Are your employees getting a frosty reception?

Home Insights Are your employees getting a frosty reception?

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Contributed by: Kylie Dunn and Laura Cole

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Published on: July 09, 2019

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As winter starts to bite, it is worth considering your employment obligations regarding the temperature of your workplace. Prolonged exposure to icy conditions can lead to decreased productivity and health and safety concerns (both physically and mentally). Is your workplace too cold? If so, can adequate measures be put in place to avoid thermal discomfort?

Regulating temperature in the workplace can be a controversial issue. Individuals have their own personal preferences and temperature can be difficult to regulate due to the many variables including relative humidity, air movement, the physicality of the work undertaken, clothing worn, exposure to heat sources and so on. 

In New Zealand, there are no specific statutory or regulatory limits on the acceptable temperature range for a workplace. However, employers are obligated to provide a safe and healthy working environment. This includes ensuring that the temperature in the workplace does not cause harm. Of course, there are plenty of employees who work in extreme temperature conditions (both hot and cold) every day. This is not unlawful, as long as sufficient protective equipment is provided and used.  Extreme temperatures should be treated like any other hazard or risk in the workplace. 

The Health and Safety at Work (General Risk and Workplace Management) Regulations provide that a person conducting a business or undertaking (PCBU) must ensure, so far as is reasonably practicable, that:

  • there is suitable and sufficient ventilation to enable workers to carry out work without risks to health and safety; and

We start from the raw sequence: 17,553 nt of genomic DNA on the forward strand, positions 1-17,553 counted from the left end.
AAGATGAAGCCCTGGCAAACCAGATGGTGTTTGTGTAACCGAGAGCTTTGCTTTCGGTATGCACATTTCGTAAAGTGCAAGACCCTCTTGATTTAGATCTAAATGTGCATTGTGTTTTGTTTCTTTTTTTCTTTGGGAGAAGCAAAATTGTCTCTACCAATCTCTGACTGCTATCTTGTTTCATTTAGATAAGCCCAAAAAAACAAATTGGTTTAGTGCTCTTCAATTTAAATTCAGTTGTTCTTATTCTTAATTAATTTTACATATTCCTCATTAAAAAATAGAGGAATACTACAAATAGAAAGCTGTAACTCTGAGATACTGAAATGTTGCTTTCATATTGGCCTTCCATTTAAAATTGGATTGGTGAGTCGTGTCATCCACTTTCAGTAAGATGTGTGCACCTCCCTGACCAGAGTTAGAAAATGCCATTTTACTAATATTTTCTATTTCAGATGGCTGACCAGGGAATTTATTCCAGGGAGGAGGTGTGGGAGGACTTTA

• workers carrying out work in extremes of heat or cold are able to do so without risks to health and safety.

WorkSafe has provided some guidance on this issue. WorkSafe suggests that the air temperature should be 19-24 degrees Celsius during summertime and 18-22 degrees Celsius in winter for those in sedentary occupations, and 16-21 degrees Celsius in summertime and 16-19 degrees in wintertime for those in active occupations.

There are few reported cases on this issue. In 2010 in the case of Manson v Tom Ryan Cartage Limited, the Authority held that Mr Manson suffered an unjustified disadvantage because his employer failed to provide a safe workplace. Mr Manson was employed as a mechanic in Christchurch. In winter, he was hospitalised for pneumonia, which the Authority found was partly caused by the conditions of the workshop, which was unreasonably cold and not adequately heated. Mr Manson was awarded $4,000 compensation for the unsatisfactory temperature in the workplace.  

This case was decided in 2010. Since then there have been two significant developments in the law that may affect the level of penalty imposed today. The first is the introduction of the Health and Safety at Work Act 2015, which considerably increased the level of fines and penalties for breaches. The second is that compensatory awards in the employment jurisdiction have been trending upwards in recent years. 

Employers can comply with their health and safety obligations by ensuring the workplace is comfortable and within (or close to) WorkSafe's suggested range. Where this is not possible, the risk of harm should be dealt with through equipment or other controls. 

Please feel free to contact a member of our Employment Law Team for advice on matters such as this.

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